The bullet hole never bothered me until I loved him. He faced away from me in the swimming pool, splashing water and playing with us in a way that was rare for him with his quiet nature. Yet there it was, staring at me, sunken and scarred in his shoulder.
And I had all my father's guilt to bear for it.
My father had shot my father. Calling the victim my stepfather didn't change that. He was the one there doing the hard stuff day by day. He was the one who forgave me for breaking the window glass in a fit of wordless anger and who dealt with all the baloney six kids can dish out day after day. He was the one who dressed up and went to church with us on Sundays, simply because my mother thought it was important--and my mother was important to him.
One bullet through the rear window, glass opening to accommodate its violence. Another bullet, more accurate than the first. The blue station wagon jerked and stopped. This man who would become my father in my heart leaned through the door, spitting blood.
My father held his weapon at the ready as he made his way methodically across the empty yard. His own friends sat in another car swigging beer, enjoying the show, doing nothing.
Did he even notice I was there before my small body hung from his arm trying to stop him as he raised the rifle for another shot? Did God see us there, each struggling in our way to make time move backwards? He must have. The rifle jammed and my father left in a car full of onlookers.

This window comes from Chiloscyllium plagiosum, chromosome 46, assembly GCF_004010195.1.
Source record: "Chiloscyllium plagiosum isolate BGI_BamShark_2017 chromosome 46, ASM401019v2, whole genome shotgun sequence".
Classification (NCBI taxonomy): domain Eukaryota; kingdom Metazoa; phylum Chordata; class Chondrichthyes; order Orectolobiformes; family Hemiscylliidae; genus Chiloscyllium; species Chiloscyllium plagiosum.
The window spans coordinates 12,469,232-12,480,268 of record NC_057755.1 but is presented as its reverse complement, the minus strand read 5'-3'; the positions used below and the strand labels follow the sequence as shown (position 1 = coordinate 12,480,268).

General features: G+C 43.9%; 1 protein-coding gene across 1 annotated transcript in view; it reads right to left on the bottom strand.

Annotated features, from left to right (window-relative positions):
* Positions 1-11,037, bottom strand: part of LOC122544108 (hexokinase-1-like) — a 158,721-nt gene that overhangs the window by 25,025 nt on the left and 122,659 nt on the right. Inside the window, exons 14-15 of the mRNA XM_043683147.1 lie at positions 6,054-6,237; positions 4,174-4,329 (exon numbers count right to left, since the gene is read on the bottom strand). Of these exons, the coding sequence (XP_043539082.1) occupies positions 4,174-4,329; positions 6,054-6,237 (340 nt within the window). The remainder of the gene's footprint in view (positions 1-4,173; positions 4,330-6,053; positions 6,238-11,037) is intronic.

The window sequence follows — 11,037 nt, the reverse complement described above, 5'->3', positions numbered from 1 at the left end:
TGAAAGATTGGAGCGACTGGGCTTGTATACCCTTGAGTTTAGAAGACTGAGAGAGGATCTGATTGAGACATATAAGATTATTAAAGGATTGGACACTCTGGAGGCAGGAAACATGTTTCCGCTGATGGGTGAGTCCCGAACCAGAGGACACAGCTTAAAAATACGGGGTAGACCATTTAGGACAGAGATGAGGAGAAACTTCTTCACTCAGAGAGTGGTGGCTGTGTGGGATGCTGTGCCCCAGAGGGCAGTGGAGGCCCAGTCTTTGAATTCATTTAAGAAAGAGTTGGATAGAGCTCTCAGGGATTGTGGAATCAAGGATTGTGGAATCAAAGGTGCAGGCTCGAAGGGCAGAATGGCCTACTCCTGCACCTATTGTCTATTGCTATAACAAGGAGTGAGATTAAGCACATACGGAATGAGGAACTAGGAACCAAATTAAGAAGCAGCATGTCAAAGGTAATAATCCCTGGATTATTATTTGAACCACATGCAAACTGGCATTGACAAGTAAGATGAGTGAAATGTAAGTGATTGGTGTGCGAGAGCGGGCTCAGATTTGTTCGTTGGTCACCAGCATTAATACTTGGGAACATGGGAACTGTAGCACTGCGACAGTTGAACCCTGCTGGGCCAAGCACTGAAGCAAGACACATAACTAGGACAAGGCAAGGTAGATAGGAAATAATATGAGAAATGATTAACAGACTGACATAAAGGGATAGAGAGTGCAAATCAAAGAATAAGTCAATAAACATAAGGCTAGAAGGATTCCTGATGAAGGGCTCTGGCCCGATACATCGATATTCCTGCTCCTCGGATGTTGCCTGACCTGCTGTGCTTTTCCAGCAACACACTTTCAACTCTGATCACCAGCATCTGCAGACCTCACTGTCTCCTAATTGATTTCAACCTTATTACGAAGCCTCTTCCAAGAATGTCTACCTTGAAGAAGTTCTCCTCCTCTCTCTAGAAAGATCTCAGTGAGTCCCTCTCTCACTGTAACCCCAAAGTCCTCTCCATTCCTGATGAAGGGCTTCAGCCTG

Only minutes later, I stood alone in an empty yard, watching the ambulance leave with my new father, leave with my mother, a confirmation that our lives would never be normal.
But the years went by and life became normal--hectic, loud, and full of drama instead of the peace I always wanted . . . but normal. We were a family, for better or worse.
My new father taught me responsibility, watched me graduate, bought new tires for my car when I was too proud to ask for them.
My blood father battled alcoholism and the demons of his past almost up until his death, but we found forgiveness and a closeness that surprised me. His unquestioning acceptance embraced me during times of confusion.
I called them both Dad and avoided speaking of one in front of the other. I loved each for himself and knew my affection was returned. But who's to say which is more my father? Blood is thicker than water, but surely there's more to being a parent than blood or a whole world of children wouldn't be aborted, abandoned, and abused.
I had two fathers . . . and they both loved me well. And I thank God for them both.
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